7. Canonicalization & Pagination
Articles should generally contain self-referencing canonical tags. Think of this as a self-pat on the back for each article, with the article telling search engines that it wants to take the credit in search for all of their content within.
If you think you may have duplicate content – or even very similar versions of content – you should choose one primary page as the “canonical” version and have all other similar content pages point to that primary page with canonical tags. Here you are telling search engines to only credit the page that you designate with that canonical tag, even though this content is referenced across a series of pages.
When it comes to very long or multi-page articles, it may be best to incorporate pagination. Both paginated and unpaginated articles are considered best practice and whichever you use can be determined as you prefer.
8. Subdomains vs. Subfolders
Ideally, blogs should live off of the top-level domain (TLD) (i.e. www.website.com/blog). A blog sitting on a subdomain (i.e. blog.website.com) can be looked on as a separate website by search engines. That means that if other sites link to your blog, your main website may not get as much benefit from the link. This is why it is recommended to use subfolders on a TLD instead.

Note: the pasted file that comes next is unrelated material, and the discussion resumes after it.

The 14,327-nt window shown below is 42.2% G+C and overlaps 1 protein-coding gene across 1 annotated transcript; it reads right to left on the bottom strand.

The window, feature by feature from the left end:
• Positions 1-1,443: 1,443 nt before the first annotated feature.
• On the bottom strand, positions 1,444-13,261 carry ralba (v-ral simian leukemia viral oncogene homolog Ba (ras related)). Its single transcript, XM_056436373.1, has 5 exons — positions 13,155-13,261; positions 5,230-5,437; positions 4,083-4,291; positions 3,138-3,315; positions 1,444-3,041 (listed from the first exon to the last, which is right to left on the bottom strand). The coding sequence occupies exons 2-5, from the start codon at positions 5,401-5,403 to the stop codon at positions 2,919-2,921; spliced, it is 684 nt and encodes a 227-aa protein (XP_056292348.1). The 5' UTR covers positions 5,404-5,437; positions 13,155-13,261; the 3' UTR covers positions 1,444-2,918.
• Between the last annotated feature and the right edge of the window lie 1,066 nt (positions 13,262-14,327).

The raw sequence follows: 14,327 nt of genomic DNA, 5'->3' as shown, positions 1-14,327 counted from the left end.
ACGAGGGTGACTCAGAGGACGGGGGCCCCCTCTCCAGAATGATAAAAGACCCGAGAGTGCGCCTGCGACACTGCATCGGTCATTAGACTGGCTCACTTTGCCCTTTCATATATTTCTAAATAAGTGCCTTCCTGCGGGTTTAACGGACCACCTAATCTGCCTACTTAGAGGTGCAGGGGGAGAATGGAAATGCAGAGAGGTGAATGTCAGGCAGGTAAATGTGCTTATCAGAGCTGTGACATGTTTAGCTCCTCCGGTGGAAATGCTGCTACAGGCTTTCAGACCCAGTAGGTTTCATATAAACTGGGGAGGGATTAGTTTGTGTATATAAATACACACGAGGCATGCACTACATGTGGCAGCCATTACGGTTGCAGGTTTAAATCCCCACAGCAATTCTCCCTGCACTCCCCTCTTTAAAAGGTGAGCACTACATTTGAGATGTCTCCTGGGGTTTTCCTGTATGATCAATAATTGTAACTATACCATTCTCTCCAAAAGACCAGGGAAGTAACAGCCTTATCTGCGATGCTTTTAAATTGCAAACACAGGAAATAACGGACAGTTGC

Rand Fishkin from Moz explained that their website as a whole has seen increased ranking benefits when moving content from a subdomain back to the TLD. Although technically it might be easier for small businesses and startups to host their blog on a subdomain (especially if the blog is still being tested as a proof of concept), using subfolders on your TLD will likely maximize SEO potential by recognizing your blog and website as a single website.
9. Page URL
Every page’s URL should be concise and descriptive. Your blog post page URL should be the title of your blog article, minus any prepositions and spacer words. Also, only use hyphens in between words (no underscores!) when creating a page URL for your post.